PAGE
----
Journalism Dos and Don’ts
1. Consider your topic
- Is is newsworthy?
- Is it controversial or in some way interesting?
- Is there new information? Update?
- Is it unique?
2. Sources and attribution
- Expert opinion — not your opinion
- If you do research and have the facts and figures, write where they came from
- With research papers, you have footnotes and bibliography; with journalism, you integrate the sources into your story
3. Keep active voice
- NO: Albany is ranked 54th among the 327 most dangerous cities in America, based on FBI data.
- YES: The FBI ranks …
4. Believe and Feel
As a journalist, you write what people say or do or report. You don’t know what or how people believe or feel, only what they SAY they believe or feel.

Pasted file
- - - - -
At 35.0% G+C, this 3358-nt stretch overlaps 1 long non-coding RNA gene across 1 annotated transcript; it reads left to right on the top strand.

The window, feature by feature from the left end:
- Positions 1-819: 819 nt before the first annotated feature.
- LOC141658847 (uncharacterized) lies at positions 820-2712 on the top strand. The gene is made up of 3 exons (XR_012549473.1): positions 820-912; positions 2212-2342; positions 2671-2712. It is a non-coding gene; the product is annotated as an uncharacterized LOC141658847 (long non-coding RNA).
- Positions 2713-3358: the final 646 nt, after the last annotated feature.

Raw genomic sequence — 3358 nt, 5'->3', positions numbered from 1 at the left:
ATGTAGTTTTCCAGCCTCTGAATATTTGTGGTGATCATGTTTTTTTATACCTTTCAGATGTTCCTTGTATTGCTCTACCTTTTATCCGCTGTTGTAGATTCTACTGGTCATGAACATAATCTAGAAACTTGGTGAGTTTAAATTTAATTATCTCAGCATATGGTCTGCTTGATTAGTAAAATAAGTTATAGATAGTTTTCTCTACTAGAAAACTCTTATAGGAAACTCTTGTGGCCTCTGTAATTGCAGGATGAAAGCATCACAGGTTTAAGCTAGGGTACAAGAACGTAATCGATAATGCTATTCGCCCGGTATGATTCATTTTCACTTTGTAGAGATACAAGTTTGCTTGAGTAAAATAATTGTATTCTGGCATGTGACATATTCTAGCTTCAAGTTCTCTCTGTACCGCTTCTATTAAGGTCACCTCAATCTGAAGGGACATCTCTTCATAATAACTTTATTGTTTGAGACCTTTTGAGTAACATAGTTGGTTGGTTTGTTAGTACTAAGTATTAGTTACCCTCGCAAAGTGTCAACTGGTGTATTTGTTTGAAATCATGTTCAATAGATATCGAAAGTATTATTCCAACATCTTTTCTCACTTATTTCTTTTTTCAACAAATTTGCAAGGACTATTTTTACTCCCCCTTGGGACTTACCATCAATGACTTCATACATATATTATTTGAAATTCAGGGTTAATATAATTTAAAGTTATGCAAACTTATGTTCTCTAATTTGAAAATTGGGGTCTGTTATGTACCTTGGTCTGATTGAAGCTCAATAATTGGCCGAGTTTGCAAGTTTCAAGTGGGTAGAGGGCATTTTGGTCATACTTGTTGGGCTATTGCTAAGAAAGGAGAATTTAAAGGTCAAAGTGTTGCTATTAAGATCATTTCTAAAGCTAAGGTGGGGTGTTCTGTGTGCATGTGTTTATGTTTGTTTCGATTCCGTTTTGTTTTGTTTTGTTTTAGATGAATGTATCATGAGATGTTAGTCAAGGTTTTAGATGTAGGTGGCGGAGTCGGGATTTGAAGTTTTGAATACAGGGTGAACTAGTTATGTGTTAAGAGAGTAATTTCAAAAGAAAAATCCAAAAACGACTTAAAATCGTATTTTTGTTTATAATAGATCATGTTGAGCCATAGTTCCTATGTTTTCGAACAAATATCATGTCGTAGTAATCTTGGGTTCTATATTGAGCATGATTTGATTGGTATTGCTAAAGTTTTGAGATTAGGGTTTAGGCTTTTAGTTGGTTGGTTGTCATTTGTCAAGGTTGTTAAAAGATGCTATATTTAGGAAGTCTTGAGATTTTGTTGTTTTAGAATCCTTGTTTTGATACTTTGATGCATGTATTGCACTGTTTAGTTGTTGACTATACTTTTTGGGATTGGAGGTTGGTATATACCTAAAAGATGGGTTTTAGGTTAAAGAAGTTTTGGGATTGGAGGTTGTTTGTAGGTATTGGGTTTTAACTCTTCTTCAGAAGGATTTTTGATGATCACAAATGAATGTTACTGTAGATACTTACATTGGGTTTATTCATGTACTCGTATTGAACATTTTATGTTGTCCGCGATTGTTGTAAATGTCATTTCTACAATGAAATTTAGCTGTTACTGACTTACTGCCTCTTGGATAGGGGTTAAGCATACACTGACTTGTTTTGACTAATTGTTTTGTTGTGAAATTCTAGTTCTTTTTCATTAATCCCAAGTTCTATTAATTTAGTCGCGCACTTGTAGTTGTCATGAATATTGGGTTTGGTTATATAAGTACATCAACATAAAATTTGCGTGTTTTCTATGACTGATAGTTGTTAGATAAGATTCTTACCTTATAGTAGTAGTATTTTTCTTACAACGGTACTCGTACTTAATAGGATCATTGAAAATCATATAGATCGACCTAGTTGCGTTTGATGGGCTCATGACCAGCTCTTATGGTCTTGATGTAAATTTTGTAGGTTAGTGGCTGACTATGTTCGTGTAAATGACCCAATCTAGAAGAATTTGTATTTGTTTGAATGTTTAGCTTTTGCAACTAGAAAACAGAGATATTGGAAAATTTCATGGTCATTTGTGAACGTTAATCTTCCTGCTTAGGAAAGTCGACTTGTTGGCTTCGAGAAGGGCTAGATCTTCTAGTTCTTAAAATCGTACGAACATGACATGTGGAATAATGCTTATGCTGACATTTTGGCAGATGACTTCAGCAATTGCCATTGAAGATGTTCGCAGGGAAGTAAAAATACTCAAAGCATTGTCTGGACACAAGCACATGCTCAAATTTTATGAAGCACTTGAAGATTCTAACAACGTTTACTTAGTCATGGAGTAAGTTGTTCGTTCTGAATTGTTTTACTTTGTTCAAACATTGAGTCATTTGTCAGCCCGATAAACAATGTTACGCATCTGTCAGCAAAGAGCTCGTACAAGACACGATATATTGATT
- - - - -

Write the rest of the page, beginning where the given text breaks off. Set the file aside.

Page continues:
5. Hyphens for compound modifiers
- 30-day trial
- three-round format
AP style: numerals if 10 or higher (unless starting a sentence); numerals for ages
- 1 p.m. (NOT 1:00 PM)
- midnight (NOT 12 a.m.)
- noon (NOT 12 p.m.)
8. Keep punctuation inside quotes (,”)
Don’t use this word. It’s an adverb that modifies an adjective. If the adjective needs "very," you need to use a different and better adjective. "Very" is overused and has lost its effectiveness.
- Avoid I, me, my, us, our, we
- Don’t use “seems” (a concluding word)
- Build a strong case and let the readers come to the intended conclusion on their own